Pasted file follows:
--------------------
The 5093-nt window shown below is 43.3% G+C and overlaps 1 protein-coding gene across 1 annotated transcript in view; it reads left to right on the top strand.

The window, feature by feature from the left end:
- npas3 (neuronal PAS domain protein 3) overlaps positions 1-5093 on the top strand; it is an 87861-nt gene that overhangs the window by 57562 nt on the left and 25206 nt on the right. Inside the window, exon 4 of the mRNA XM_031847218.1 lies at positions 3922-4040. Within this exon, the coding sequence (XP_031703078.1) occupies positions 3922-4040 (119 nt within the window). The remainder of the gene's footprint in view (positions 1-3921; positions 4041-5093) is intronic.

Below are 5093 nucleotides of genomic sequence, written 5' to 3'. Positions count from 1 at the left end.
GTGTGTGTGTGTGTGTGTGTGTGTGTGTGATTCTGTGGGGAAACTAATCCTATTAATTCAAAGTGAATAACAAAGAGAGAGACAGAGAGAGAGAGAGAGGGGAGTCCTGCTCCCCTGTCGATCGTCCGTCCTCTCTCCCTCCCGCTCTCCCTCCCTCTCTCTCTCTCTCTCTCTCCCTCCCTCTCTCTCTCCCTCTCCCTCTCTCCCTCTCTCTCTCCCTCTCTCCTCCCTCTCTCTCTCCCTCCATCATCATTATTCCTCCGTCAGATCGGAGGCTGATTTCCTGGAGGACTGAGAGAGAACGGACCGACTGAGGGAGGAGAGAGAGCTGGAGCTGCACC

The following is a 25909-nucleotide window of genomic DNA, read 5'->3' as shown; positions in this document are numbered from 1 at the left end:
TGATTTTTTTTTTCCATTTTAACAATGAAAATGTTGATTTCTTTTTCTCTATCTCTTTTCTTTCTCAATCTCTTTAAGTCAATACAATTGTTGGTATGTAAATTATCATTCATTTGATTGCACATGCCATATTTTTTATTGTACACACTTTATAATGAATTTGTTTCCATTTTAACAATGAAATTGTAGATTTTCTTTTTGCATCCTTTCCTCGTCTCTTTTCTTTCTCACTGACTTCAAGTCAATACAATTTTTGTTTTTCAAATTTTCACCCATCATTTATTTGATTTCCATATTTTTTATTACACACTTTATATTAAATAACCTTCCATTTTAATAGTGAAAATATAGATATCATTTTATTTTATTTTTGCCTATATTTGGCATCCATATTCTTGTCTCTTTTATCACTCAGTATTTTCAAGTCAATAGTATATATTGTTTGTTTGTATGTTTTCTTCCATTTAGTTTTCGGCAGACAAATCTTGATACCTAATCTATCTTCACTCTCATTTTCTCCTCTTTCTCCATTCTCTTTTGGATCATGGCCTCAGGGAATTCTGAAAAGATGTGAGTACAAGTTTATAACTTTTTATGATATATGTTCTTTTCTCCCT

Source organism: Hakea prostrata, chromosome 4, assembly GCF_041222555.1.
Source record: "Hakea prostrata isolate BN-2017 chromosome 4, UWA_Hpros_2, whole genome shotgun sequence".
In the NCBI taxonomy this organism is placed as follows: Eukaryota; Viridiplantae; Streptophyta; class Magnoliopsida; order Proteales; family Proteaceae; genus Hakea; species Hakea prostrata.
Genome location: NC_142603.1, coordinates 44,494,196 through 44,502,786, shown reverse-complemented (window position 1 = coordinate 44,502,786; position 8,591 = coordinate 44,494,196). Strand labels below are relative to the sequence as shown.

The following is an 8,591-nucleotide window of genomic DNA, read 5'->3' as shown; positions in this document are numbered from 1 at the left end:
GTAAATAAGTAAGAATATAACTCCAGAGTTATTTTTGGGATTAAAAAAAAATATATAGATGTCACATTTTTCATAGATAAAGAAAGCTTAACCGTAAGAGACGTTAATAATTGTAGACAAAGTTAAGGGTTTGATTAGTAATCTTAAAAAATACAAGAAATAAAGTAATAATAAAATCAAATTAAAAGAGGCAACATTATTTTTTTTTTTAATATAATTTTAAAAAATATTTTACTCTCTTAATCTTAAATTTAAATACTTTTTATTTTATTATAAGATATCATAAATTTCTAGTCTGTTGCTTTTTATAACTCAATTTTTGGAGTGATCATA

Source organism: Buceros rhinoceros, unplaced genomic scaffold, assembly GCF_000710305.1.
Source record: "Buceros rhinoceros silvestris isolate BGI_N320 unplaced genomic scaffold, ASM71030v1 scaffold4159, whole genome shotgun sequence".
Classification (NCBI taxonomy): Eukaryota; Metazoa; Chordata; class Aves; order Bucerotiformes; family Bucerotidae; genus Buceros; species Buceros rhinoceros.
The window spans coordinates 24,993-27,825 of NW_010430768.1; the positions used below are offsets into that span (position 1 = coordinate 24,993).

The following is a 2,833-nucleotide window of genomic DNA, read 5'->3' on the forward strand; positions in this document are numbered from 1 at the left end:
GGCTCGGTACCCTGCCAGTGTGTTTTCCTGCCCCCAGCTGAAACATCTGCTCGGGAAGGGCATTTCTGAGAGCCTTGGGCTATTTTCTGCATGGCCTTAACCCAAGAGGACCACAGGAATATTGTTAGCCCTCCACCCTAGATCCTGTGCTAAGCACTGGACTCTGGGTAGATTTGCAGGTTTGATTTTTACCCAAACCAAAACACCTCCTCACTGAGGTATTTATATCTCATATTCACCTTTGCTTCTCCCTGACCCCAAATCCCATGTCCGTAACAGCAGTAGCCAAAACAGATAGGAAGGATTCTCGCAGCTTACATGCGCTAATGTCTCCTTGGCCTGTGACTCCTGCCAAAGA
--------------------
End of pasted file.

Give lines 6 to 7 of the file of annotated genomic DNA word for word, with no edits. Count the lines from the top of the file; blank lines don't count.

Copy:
The following is a 25909-nucleotide window of genomic DNA, read 5'->3' as shown; positions in this document are numbered from 1 at the left end:
TGATTTTTTTTTTCCATTTTAACAATGAAAATGTTGATTTCTTTTTCTCTATCTCTTTTCTTTCTCAATCTCTTTAAGTCAATACAATTGTTGGTATGTAAATTATCATTCATTTGATTGCACATGCCATATTTTTTATTGTACACACTTTATAATGAATTTGTTTCCATTTTAACAATGAAATTGTAGATTTTCTTTTTGCATCCTTTCCTCGTCTCTTTTCTTTCTCACTGACTTCAAGTCAATACAATTTTTGTTTTTCAAATTTTCACCCATCATTTATTTGATTTCCATATTTTTTATTACACACTTTATATTAAATAACCTTCCATTTTAATAGTGAAAATATAGATATCATTTTATTTTATTTTTGCCTATATTTGGCATCCATATTCTTGTCTCTTTTATCACTCAGTATTTTCAAGTCAATAGTATATATTGTTTGTTTGTATGTTTTCTTCCATTTAGTTTTCGGCAGACAAATCTTGATACCTAATCTATCTTCACTCTCATTTTCTCCTCTTTCTCCATTCTCTTTTGGATCATGGCCTCAGGGAATTCTGAAAAGATGTGAGTACAAGTTTATAACTTTTTATGATATATGTTCTTTTCTCCCT